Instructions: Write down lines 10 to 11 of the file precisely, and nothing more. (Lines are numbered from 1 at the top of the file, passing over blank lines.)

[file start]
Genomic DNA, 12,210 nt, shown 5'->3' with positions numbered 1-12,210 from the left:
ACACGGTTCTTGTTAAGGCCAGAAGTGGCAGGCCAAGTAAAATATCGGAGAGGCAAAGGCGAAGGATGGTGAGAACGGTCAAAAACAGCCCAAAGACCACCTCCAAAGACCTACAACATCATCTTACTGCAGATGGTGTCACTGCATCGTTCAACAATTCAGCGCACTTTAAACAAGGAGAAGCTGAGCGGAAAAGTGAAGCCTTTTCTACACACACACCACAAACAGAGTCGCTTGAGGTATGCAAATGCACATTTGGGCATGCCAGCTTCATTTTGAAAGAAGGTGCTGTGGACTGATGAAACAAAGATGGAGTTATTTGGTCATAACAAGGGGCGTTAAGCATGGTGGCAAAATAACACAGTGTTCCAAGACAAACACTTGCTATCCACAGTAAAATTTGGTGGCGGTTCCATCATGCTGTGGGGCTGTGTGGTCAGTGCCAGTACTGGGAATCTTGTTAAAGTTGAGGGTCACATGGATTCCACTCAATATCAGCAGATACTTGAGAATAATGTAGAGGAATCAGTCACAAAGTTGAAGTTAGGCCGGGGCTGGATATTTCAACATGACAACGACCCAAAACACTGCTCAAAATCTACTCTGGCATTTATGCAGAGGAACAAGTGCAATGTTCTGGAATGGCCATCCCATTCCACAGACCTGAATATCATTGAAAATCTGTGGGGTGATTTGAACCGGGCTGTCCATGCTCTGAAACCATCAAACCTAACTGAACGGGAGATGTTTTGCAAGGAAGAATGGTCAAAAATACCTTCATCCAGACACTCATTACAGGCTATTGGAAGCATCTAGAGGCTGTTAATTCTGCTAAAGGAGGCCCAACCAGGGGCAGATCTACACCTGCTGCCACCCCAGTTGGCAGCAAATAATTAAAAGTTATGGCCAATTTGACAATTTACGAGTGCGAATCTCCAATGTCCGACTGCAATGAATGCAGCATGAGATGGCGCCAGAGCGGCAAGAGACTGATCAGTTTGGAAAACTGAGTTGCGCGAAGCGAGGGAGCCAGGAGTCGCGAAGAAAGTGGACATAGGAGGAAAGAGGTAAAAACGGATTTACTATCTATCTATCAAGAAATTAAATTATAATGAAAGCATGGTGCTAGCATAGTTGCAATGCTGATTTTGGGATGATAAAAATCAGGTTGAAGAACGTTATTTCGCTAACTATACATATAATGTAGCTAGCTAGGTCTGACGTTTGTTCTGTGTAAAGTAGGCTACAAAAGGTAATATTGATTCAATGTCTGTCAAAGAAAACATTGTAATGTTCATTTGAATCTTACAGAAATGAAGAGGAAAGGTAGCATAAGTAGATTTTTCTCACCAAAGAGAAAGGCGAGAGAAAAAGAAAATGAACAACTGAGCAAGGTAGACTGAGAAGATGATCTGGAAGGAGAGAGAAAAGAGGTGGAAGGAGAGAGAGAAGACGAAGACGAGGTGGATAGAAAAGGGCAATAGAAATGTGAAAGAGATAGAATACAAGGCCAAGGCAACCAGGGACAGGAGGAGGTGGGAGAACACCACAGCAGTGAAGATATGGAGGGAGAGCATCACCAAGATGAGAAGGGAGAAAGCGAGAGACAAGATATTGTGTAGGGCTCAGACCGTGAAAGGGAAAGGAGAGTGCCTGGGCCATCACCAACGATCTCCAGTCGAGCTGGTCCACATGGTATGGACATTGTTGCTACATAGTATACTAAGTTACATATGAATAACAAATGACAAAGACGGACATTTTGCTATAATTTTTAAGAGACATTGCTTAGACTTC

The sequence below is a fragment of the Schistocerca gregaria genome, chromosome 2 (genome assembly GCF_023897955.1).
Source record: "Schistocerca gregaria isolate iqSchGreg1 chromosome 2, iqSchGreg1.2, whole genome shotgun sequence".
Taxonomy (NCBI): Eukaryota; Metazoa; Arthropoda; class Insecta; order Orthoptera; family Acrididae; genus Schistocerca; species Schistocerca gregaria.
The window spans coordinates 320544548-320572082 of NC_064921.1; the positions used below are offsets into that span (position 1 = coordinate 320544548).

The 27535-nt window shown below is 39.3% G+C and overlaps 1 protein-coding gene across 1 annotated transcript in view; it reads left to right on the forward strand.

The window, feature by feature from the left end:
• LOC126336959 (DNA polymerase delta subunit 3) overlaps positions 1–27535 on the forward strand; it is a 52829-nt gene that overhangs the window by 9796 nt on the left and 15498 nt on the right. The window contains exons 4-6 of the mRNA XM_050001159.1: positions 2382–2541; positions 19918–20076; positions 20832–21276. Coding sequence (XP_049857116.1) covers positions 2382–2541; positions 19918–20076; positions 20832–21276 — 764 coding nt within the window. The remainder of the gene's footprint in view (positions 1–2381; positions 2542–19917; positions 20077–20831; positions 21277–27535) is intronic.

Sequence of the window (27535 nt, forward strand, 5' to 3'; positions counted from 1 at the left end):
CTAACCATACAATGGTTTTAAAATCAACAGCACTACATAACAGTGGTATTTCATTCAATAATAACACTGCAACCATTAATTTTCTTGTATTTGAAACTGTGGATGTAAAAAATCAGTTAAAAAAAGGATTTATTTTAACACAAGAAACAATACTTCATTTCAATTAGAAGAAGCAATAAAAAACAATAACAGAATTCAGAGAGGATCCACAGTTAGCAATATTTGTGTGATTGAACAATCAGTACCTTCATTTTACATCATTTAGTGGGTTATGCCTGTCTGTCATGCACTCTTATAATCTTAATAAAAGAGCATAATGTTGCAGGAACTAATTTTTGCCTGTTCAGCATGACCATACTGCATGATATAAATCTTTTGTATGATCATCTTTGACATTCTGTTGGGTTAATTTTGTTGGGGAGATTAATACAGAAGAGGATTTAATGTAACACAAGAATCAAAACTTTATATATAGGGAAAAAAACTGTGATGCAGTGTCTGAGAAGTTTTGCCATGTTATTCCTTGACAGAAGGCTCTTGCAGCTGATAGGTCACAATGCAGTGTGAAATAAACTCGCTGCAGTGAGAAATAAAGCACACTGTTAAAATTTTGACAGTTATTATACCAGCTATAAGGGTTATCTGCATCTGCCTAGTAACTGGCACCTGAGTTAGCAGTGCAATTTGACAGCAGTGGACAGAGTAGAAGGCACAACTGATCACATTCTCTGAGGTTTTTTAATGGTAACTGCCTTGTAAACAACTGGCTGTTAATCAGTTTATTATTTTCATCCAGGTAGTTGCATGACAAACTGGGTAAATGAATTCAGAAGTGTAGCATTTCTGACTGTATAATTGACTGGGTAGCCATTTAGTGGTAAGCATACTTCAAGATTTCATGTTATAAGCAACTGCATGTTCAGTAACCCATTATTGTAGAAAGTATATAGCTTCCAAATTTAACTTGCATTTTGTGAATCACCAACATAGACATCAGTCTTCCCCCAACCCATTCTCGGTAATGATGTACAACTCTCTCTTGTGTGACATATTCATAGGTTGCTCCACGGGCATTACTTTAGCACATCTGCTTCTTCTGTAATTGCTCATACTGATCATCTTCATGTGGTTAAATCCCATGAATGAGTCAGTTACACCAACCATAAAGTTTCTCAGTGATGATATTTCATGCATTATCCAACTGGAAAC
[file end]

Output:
Sequence of the window (27535 nt, forward strand, 5' to 3'; positions counted from 1 at the left end):
CTAACCATACAATGGTTTTAAAATCAACAGCACTACATAACAGTGGTATTTCATTCAATAATAACACTGCAACCATTAATTTTCTTGTATTTGAAACTGTGGATGTAAAAAATCAGTTAAAAAAAGGATTTATTTTAACACAAGAAACAATACTTCATTTCAATTAGAAGAAGCAATAAAAAACAATAACAGAATTCAGAGAGGATCCACAGTTAGCAATATTTGTGTGATTGAACAATCAGTACCTTCATTTTACATCATTTAGTGGGTTATGCCTGTCTGTCATGCACTCTTATAATCTTAATAAAAGAGCATAATGTTGCAGGAACTAATTTTTGCCTGTTCAGCATGACCATACTGCATGATATAAATCTTTTGTATGATCATCTTTGACATTCTGTTGGGTTAATTTTGTTGGGGAGATTAATACAGAAGAGGATTTAATGTAACACAAGAATCAAAACTTTATATATAGGGAAAAAAACTGTGATGCAGTGTCTGAGAAGTTTTGCCATGTTATTCCTTGACAGAAGGCTCTTGCAGCTGATAGGTCACAATGCAGTGTGAAATAAACTCGCTGCAGTGAGAAATAAAGCACACTGTTAAAATTTTGACAGTTATTATACCAGCTATAAGGGTTATCTGCATCTGCCTAGTAACTGGCACCTGAGTTAGCAGTGCAATTTGACAGCAGTGGACAGAGTAGAAGGCACAACTGATCACATTCTCTGAGGTTTTTTAATGGTAACTGCCTTGTAAACAACTGGCTGTTAATCAGTTTATTATTTTCATCCAGGTAGTTGCATGACAAACTGGGTAAATGAATTCAGAAGTGTAGCATTTCTGACTGTATAATTGACTGGGTAGCCATTTAGTGGTAAGCATACTTCAAGATTTCATGTTATAAGCAACTGCATGTTCAGTAACCCATTATTGTAGAAAGTATATAGCTTCCAAATTTAACTTGCATTTTGTGAATCACCAACATAGACATCAGTCTTCCCCCAACCCATTCTCGGTAATGATGTACAACTCTCTCTTGTGTGACATATTCATAGGTTGCTCCACGGGCATTACTTTAGCACATCTGCTTCTTCTGTAATTGCTCATACTGATCATCTTCATGTGGTTAAATCCCATGAATGAGTCAGTTACACCAACCATAAAGTTTCTCAGTGATGATATTTCATGCATTATCCAACTGGAAAC